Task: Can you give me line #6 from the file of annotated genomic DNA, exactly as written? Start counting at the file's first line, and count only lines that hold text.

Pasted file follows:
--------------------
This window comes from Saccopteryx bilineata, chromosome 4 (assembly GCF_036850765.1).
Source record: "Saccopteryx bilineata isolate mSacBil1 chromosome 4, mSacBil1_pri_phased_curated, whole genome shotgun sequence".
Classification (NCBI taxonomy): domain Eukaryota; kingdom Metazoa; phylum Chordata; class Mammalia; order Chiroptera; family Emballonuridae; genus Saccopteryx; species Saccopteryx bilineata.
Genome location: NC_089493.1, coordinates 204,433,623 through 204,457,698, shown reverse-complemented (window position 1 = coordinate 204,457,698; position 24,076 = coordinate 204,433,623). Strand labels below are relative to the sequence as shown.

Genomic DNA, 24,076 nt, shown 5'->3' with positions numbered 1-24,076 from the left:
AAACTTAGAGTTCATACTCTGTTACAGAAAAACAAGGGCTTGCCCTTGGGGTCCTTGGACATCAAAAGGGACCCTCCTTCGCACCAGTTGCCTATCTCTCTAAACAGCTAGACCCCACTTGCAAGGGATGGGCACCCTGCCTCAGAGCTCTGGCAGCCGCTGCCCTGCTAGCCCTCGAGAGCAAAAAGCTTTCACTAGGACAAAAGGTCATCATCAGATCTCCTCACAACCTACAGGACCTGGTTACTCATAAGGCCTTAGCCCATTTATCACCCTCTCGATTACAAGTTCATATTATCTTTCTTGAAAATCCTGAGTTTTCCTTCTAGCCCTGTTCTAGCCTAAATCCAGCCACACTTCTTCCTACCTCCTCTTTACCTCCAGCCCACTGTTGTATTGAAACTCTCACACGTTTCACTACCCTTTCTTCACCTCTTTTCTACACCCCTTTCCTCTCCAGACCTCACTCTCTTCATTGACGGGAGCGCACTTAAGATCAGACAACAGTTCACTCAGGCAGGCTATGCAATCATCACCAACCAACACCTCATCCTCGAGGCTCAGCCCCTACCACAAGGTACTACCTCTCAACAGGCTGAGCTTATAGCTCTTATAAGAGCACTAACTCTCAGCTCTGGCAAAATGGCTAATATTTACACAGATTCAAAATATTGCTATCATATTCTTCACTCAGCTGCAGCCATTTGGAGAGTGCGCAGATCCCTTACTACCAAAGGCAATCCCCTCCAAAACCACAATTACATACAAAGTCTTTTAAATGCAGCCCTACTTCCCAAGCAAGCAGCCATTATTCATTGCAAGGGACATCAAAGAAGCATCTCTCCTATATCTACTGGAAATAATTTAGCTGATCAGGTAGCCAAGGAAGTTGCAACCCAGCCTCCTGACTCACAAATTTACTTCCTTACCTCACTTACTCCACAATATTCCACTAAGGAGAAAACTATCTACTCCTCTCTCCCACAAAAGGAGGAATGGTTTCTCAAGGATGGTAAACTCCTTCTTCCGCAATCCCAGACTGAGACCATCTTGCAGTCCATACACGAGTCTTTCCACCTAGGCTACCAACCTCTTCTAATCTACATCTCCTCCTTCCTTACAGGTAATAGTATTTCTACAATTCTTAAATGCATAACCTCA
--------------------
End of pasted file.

AAACTTAGAGTTCATACTCTGTTACAGAAAAACAAGGGCTTGCCCTTGGGGTCCTTGGACATCAAAAGGGACCCTCCTTCGCACCAGTTGCCTATCTCTCTAAACAGCTAGACCCCACTTGCAAGGGATGGGCACCCTGCCTCAGAGCTCTGGCAGCCGCTGCCCTGCTAGCCCTCGAGAGCAAAAAGCTTTCACTAGGACAAAAGGTCATCATCAGATCTCCTCACAACCTACAGGACCTGGTTACTCATAAGGCCTTAGCCCATTTATCACCCTCTCGATTACAAGTTCATATTATCTTTCTTGAAAATCCTGAGTTTTCCTTCTAGCCCTGTTCTAGCCTAAATCCAGCCACACTTCTTCCTACCTCCTCTTTACCTCCAGCCCACTGTTGTATTGAAACTCTCACACGTTTCACTACCCTTTCTTCACCTCTTTTCTACACCCCTTTCCTCTCCAGACCTCACTCTCTTCATTGACGGGAGCGCACTTAAGATCAGACAACAGTTCACTCAGGCAGGCTATGCAATCATCACCAACCAACACCTCATCCTCGAGGCTCAGCCCCTACCACAAGGTACTACCTCTCAACAGGCTGAGCTTATAGCTCTTATAAGAGCACTAACTCTCAGCTCTGGCAAAATGGCTAATATTTACACAGATTCAAAATATTGCTATCATATTCTTCACTCAGCTGCAGCCATTTGGAGAGTGCGCAGATCCCTTACTACCAAAGGCAATCCCCTCCAAAACCACAATTACATACAAAGTCTTTTAAATGCAGCCCTACTTCCCAAGCAAGCAGCCATTATTCATTGCAAGGGACATCAAAGAAGCATCTCTCCTATATCTACTGGAAATAATTTAGCTGATCAGGTAGCCAAGGAAGTTGCAACCCAGCCTCCTGACTCACAAATTTACTTCCTTACCTCACTTACTCCACAATATTCCACTAAGGAGAAAACTATCTACTCCTCTCTCCCACAAAAGGAGGAATGGTTTCTCAAGGATGGTAAACTCCTTCTTCCGCAATCCCAGACTGAGACCATCTTGCAGTCCATACACGAGTCTTTCCACCTAGGCTACCAACCTCTTCTAATCTACATCTCCTCCTTCCTTACAGGTAATAGTATTTCTACAATTCTTAAATGCATAACCTCA